Listen, we're not going to promise you that watching an hour-long episode is the same as going to Expand. The good news for those of you who were unable to attend due to scheduling or geography, however, is that the ticket price is a bit lower, and many of our favorite moments have been saved for posterity. We've done our best to whittle a weekend at San Francisco's beautiful Fort Mason center into one bite-sized chunk of Engadget Show goodness. We'll take you behind the scenes at the event and show you what it takes to run your very own consumer-facing electronics show.

We've got conversations with Google's Tamar Yehoshua, OUYA's Julie Uhrman, Jason Parrish and Corinna Proctor from Lenovo, Chris Anderson, DJ Spooky, Mark Frauenfelder, Veronica Belmont, Ryan Block, plus folks from NASA, 3D Robotics, Oculus, Google Lunar X Prize, TechShop, Lunar and IndieGogo. We'll go for a spin on ZBoard's latest electric skateboard and show off the da Vinci surgical robot, the Ekso robotic exoskeleteon and the latest UAV from 3D Robotics -- we'll also be taking you out on the town in a Tesla Model S. And for a little bit of high drama, there's our first-ever Insert Coin: New Challengers competition, including conversations with the semi-finalists and the big moment of truth. All that plus kids, dogs and your favorite Engadget Editors. Join us after the break for a warm and fuzzy Engadget Show, won't you?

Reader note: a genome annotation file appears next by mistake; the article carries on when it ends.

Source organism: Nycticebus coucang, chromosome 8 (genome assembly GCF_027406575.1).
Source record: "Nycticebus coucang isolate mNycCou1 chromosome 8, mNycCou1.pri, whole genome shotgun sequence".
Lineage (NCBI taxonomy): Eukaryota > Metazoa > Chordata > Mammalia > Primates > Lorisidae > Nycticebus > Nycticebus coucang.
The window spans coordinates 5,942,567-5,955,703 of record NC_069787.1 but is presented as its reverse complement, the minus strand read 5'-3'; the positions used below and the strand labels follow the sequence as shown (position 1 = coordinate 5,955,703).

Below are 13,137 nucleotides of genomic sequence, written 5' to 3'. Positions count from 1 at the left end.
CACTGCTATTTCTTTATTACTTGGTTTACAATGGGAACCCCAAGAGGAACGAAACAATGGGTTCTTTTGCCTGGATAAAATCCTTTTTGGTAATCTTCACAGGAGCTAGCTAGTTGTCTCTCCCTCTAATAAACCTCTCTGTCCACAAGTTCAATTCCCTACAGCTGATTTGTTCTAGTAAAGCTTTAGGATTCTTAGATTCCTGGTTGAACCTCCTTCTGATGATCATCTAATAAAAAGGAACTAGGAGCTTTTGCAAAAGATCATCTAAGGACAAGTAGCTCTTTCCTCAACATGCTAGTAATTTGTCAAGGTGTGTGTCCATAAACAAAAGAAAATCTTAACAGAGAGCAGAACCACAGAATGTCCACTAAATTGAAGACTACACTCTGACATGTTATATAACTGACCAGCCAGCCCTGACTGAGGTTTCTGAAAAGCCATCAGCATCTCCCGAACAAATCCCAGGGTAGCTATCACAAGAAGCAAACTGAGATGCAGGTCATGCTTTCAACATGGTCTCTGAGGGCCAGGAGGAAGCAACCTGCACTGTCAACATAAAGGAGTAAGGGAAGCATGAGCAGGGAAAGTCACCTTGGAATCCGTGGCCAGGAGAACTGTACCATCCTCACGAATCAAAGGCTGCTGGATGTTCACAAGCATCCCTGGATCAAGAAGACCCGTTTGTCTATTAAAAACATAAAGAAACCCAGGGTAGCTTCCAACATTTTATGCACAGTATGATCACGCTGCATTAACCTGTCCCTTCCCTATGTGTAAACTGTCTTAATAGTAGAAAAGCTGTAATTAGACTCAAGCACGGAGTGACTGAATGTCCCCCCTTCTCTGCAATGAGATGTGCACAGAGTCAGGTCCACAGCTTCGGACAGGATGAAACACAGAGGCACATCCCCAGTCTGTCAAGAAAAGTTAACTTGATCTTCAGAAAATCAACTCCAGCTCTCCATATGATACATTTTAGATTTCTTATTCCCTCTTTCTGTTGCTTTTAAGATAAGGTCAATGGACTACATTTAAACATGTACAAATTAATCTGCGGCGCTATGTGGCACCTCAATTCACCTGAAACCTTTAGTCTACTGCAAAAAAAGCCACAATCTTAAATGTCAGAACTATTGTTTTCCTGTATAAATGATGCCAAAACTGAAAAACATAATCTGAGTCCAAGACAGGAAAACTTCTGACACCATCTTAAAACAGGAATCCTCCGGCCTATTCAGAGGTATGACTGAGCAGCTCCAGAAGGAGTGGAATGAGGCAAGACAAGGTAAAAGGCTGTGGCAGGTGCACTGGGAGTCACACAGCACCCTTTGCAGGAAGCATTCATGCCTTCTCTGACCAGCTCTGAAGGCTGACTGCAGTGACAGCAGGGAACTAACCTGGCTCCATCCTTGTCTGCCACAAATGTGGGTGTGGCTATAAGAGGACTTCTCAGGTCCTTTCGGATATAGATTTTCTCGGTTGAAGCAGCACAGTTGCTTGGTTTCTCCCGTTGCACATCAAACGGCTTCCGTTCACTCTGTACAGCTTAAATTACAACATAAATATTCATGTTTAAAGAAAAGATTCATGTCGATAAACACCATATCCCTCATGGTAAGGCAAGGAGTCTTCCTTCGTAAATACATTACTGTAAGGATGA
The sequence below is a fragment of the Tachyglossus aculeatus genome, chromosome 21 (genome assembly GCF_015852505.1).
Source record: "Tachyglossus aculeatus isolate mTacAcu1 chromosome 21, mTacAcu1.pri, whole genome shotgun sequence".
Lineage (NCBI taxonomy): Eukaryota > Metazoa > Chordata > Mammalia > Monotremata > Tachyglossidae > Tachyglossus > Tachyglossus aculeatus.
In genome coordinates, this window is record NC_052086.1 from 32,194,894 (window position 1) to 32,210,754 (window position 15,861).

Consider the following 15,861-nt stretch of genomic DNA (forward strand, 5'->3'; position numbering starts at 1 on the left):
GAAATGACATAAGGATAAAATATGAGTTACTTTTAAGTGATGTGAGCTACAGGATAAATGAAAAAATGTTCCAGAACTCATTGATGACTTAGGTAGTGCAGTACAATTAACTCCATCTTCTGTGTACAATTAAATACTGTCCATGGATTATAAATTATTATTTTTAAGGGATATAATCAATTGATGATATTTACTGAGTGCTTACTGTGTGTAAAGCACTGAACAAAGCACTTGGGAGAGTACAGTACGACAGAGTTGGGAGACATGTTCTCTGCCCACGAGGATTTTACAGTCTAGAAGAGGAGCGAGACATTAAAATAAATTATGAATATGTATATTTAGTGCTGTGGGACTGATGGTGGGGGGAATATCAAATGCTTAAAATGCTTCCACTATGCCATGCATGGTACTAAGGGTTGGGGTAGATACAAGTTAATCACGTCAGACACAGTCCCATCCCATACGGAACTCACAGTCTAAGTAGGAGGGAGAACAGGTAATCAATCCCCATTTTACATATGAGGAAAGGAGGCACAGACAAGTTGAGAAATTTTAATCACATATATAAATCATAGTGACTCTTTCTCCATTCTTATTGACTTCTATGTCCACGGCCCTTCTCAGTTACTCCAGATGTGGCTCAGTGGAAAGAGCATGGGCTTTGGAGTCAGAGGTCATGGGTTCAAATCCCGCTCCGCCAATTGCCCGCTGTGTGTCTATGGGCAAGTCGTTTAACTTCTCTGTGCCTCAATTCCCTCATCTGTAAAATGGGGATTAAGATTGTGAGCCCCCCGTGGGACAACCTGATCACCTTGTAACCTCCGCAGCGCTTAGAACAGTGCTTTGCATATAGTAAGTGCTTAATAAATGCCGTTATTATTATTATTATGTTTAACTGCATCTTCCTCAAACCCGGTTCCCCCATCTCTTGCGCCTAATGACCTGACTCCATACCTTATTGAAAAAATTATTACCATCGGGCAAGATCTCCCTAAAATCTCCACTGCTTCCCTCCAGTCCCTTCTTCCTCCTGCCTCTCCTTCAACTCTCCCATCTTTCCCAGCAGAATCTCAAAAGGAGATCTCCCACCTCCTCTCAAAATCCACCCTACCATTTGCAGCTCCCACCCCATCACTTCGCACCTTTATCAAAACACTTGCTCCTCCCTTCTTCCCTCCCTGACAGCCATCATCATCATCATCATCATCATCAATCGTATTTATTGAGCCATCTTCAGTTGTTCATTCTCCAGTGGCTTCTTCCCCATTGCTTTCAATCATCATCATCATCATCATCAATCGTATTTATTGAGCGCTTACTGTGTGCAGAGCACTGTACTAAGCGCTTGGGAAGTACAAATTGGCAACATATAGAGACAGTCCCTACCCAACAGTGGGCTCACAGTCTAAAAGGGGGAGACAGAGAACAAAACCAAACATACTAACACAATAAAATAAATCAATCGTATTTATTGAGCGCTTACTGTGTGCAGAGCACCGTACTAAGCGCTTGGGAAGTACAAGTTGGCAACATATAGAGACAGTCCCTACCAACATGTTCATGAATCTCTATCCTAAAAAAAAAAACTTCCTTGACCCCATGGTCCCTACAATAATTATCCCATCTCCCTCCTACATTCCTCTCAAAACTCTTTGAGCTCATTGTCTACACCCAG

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The Engadget Show Mini: Mobile World Congress with Stephen Elop and more

That's right, we went to Barcelona, so you don't have to. Join the Engadget team halfway across the world for a very special mini-episode of the Engadget Show, where we take you to center stage for the year's biggest mobile event. Back in January at CES, we bemoaned the lack of smartphone releases -- did those companies make up for lost time this year in Spain? Or will the trend toward single product events continue to rob the bigger shows of their highlights?